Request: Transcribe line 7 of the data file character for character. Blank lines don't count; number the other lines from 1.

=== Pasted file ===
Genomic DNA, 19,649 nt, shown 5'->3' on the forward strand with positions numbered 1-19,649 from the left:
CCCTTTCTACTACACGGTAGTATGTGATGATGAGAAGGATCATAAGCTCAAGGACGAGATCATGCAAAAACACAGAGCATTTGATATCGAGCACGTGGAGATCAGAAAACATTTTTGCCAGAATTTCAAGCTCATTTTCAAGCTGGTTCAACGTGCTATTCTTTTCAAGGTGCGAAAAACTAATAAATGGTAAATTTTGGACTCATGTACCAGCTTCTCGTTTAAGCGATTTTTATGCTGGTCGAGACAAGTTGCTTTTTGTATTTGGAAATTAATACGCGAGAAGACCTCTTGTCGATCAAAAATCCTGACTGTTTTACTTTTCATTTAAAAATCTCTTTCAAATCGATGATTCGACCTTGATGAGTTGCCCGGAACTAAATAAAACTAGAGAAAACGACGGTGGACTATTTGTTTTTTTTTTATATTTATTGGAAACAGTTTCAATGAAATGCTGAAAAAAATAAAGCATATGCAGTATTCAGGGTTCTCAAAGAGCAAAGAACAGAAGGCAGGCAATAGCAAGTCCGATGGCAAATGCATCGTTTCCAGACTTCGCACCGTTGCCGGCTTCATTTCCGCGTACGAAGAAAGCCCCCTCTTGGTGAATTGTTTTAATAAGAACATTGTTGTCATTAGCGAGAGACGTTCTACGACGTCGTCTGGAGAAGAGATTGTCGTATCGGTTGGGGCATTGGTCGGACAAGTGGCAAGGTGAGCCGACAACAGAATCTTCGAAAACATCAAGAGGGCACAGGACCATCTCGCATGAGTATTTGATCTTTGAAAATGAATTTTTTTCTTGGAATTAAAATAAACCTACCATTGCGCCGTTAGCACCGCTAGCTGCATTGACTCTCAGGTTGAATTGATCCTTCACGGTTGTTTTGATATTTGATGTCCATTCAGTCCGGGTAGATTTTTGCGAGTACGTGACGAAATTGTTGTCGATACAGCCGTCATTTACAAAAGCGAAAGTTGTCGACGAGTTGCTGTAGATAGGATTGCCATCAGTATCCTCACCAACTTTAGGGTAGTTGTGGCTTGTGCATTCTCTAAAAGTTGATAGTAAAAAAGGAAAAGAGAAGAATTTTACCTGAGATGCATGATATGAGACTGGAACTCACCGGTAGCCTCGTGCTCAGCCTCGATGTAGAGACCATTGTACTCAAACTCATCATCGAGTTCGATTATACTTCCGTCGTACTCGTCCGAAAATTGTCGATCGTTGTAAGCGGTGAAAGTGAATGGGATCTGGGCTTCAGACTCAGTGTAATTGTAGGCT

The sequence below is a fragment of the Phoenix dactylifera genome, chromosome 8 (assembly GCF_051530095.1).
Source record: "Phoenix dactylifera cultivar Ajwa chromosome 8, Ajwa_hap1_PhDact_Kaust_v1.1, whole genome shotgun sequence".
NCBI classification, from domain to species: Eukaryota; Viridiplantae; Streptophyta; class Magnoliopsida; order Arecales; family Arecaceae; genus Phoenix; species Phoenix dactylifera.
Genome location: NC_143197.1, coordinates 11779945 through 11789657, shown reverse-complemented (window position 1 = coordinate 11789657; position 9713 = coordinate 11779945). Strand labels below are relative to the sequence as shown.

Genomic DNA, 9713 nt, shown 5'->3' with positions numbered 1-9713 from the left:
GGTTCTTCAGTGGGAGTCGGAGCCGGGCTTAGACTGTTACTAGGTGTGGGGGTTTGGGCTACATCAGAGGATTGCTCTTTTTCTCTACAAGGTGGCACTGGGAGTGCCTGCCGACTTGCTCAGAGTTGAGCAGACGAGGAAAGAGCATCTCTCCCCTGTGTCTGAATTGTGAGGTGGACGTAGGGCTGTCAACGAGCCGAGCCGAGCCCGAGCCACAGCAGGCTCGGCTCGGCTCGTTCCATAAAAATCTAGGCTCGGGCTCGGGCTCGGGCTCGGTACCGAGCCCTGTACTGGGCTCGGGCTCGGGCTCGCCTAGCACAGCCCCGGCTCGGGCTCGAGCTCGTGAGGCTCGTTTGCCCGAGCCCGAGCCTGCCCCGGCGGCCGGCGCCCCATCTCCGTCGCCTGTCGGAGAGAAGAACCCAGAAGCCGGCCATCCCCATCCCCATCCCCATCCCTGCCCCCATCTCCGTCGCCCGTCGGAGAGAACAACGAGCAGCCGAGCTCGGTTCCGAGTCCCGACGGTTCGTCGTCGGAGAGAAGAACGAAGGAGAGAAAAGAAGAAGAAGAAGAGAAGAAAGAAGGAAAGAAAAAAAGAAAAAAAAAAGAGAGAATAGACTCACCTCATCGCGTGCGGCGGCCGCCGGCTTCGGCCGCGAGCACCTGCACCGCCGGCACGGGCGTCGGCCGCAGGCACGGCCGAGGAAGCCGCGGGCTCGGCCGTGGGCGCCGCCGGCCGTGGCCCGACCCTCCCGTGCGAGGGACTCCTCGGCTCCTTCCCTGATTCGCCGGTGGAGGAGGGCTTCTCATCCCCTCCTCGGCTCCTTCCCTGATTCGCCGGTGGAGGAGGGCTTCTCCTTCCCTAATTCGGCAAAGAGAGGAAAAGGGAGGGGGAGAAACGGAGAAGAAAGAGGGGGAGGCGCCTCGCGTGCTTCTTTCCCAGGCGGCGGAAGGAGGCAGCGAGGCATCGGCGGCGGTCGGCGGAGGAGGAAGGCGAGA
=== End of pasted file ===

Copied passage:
Genomic DNA, 9713 nt, shown 5'->3' with positions numbered 1-9713 from the left: